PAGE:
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#ProtectTheWild: 5 Tips For Waste Disposal In The Backcountry

Don't trash the great outdoors.

By: NOLS + Save to a List

Let’s talk waste. When you head out for an overnight trip into the backcountry, you’re going to produce trash and human waste. While it’s basically impossible to avoid this, properly disposing of said waste is not only quite simple, it’s also your responsibility to your host, the great outdoors. After all, you wouldn’t go into your neighbor’s backyard, have a barbecue, and leave all the trash behind, right?

Backpack to Dunanda Falls | Photo: Cole Buckhart

We know that you truly enjoy the places you’re visiting and want to maintain them for future visitors, so check out these guidelines to follow for disposing of your waste properly in a backcountry setting.

1. Basic Principles

In areas with no toilet facilities, packing out human waste is the most responsible way of dealing with it. If this simply won’t work for your situation, either because of inconvenience or impracticality, proper disposal should accomplish four objectives:

  • Minimize chance of water pollution.
  • Minimize the chance of anything or anyone finding the waste (no one likes to dig up someone else’s #2)
  • Maximize the rate of decomposition
  • Eliminate contact with insects and animals that may transmit disease

2. Human Waste

  • Catholes are the best option in areas that have frequent visitors. Choose a site that is out of the way and more than two hundred feet from water, trails, and camps. Dig a cathole six to eight inches deep and four to six inches in diameter. When you’ve finished “using” the cathole, stir in soil with a stick, cover with two inches of topsoil, and attempt to return the appearance back to how it was before you dug your cathole, also known as “naturalizing”. If you are traveling with a group, signaling the spot with an upright stick may be a thoughtful final touch.
  • Latrines are the least desirable option but may be appropriate when the number of disposal sites is severely limited, you’re camping with a large group for a stay longer than a few nights, or if your group may have some inexperienced campers who may not be comfortable properly digging catholes. Dig a latrine wider than it is deep, but at least eight inches in depth. After each use, cover feces with soil and compress them with a foot or a shovel to encourage decomposition. Fill in the latrine once it gets within four inches of the surface and naturalize the site. Check in with local land management for details on latrine guidelines for the area you’ll be camping.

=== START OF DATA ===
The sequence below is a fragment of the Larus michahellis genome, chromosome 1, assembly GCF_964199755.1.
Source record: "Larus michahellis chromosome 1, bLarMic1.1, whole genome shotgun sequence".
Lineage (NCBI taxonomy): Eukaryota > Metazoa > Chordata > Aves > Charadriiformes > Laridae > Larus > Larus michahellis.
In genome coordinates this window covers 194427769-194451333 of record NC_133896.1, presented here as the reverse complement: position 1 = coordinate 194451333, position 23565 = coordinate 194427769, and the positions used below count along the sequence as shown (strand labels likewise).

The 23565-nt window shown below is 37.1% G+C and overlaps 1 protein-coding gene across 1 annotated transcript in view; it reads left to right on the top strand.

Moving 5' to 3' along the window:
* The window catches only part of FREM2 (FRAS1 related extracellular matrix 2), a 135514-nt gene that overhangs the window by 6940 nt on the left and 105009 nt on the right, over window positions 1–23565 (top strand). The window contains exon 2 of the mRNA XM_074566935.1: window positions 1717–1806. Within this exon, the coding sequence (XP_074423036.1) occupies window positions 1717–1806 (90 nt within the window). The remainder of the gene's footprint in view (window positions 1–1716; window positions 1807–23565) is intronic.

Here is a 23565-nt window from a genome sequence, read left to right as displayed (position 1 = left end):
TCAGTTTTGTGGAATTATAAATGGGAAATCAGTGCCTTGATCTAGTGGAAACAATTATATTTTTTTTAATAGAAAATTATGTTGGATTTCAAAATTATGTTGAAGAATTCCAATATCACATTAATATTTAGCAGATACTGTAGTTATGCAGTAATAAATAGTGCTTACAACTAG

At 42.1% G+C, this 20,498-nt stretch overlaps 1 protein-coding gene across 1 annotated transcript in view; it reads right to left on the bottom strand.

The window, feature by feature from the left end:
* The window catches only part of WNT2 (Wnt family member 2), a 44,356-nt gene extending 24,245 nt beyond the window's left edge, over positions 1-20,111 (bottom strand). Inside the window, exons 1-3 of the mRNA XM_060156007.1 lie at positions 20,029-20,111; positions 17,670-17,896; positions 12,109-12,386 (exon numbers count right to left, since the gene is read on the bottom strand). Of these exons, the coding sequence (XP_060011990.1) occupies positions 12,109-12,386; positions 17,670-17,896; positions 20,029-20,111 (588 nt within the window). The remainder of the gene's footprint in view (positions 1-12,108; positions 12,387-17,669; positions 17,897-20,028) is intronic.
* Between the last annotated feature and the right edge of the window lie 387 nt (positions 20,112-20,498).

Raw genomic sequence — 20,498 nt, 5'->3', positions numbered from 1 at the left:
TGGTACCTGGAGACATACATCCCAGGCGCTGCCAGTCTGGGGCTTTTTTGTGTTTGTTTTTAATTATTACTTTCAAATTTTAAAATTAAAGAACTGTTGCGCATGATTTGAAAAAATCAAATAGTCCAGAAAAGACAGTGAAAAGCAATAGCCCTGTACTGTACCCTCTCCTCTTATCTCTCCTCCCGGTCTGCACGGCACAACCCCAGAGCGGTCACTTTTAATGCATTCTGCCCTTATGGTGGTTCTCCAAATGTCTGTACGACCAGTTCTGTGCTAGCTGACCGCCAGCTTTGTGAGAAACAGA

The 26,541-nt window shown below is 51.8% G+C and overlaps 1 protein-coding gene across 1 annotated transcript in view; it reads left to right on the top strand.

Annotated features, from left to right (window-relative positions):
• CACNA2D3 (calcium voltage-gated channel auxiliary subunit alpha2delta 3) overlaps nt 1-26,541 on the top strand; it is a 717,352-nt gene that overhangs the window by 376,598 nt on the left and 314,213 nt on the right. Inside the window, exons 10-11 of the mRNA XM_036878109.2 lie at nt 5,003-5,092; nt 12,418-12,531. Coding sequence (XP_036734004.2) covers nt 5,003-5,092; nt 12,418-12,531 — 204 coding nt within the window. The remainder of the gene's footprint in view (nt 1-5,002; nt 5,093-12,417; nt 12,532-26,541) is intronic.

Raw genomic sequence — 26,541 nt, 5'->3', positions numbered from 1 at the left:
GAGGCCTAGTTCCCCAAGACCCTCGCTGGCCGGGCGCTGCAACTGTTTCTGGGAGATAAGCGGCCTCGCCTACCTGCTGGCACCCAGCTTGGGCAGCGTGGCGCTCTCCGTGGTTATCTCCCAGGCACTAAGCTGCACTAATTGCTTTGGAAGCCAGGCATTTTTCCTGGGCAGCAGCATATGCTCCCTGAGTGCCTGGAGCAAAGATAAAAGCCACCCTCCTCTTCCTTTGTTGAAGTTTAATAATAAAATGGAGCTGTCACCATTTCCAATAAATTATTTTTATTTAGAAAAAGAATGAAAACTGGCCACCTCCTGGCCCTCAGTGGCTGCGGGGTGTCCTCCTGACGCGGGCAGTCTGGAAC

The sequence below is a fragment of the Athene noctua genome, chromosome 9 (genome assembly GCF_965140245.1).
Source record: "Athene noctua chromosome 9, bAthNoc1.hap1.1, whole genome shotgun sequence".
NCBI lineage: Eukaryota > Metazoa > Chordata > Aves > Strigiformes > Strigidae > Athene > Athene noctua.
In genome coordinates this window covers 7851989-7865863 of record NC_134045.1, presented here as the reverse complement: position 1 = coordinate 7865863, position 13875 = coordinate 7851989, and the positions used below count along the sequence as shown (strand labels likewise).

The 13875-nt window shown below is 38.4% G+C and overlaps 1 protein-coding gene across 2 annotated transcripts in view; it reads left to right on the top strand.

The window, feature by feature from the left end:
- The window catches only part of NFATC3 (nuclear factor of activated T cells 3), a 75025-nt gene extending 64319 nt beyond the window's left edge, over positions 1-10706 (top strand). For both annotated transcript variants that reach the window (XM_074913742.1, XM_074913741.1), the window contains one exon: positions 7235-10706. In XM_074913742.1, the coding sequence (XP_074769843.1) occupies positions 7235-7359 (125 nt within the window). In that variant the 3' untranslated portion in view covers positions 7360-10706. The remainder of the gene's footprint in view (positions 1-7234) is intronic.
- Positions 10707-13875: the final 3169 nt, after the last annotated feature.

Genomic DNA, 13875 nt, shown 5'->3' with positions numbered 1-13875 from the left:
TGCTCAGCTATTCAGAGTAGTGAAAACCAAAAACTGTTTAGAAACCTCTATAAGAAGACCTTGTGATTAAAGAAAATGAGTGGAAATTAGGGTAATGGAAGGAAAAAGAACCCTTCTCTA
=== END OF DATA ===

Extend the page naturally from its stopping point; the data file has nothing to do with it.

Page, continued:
• The above methods are ideal for going #2. Urine has less impact on the plants and soil but can sometimes attract animals who might defoliate or dig up soil. To combat this potential impact, urinate on rocks, pine needles, or gravel and if even pour some water over to dilute it. Follow the same guidelines for choosing the location as you would a cathole (two hundred feet from water, trails, and camp).

Backpack Kings Peak | Photo: Jacob Moon

3. Toilet Paper

  • You might be surprised by the possibilities for alternatives to toilet paper; rocks, sticks, snow, and vegetation make good natural toilet paper substitutes (trust us, give it a try!). If you must use toilet paper, don’t burn it—pack it out in a plastic bag. If you must bury your toilet paper, try to find moist, organic soil to bury it in.

4. Trash

  • Pack it in, pack it out. Wrappers aren’t just going to disappear in the backcountry, so make sure you are conscientious of what you’ve unwrapped and pack out all the little bits and pieces.
  • Rather than bringing your food with all the packaging it comes in from the store, try to unpack then repack in as few containers as possible and avoid bringing any small, individually wrapped food items.
  • Plan food rations carefully to avoid leftovers and never leave any uneaten food in the backcountry.
  • Feminine hygiene products must be wrapped in plastic and packed out; they will not decompose readily and wildlife may dig them up if left buried.

5. Wastewater

  • Strain dishwater and scatter liquid at least two hundred feet from any water source.
  • There are a number of ways to strain your water: pantyhose, bandanas, and socks are all great options and you should have one to spare.
  • Use soap far from streams and lakes to avoid contaminating water.

Camp on Alex Knob | Photo: Josiah Roe

Cover photo: Scott Kranz

This article was originally written by Molly Herber for the NOLS blog.

Please respect the places you find on The Outbound.

Always practice Leave No Trace ethics on your adventures. Be aware of local regulations and don't damage these amazing places for the sake of a photograph. Learn More

We want to acknowledge and thank the past, present, and future generations of all Native Nations and Indigenous Peoples whose ancestral lands we travel, explore, and play on. Always practice Leave No Trace ethics on your adventures and follow local regulations. Please explore responsibly!

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